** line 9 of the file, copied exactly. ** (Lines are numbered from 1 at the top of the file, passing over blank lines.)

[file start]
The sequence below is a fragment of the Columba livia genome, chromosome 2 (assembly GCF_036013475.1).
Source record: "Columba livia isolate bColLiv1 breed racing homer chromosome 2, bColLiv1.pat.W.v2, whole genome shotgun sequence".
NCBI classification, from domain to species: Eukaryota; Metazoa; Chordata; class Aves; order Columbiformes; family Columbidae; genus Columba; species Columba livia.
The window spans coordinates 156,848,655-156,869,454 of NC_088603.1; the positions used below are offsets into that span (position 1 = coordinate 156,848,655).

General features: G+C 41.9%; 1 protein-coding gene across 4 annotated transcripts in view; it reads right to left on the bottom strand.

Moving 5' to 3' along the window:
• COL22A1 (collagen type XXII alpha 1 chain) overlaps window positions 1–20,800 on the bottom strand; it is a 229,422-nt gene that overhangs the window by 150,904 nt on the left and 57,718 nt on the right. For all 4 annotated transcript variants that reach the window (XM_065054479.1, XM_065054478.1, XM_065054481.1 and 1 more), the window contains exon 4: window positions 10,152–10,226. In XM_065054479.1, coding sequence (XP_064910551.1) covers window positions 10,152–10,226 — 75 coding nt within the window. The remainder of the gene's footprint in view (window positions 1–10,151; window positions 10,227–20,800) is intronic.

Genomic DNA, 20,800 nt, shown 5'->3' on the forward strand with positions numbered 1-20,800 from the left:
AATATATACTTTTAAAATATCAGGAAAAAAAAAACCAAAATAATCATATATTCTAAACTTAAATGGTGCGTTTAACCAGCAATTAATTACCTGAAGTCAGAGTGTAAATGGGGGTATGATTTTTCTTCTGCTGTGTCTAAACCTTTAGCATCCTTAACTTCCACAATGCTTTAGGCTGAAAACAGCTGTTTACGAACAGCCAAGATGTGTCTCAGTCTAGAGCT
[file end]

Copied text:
AATATATACTTTTAAAATATCAGGAAAAAAAAAACCAAAATAATCATATATTCTAAACTTAAATGGTGCGTTTAACCAGCAATTAATTACCTGAAGTCAGAGTGTAAATGGGGGTATGATTTTTCTTCTGCTGTGTCTAAACCTTTAGCATCCTTAACTTCCACAATGCTTTAGGCTGAAAACAGCTGTTTACGAACAGCCAAGATGTGTCTCAGTCTAGAGCT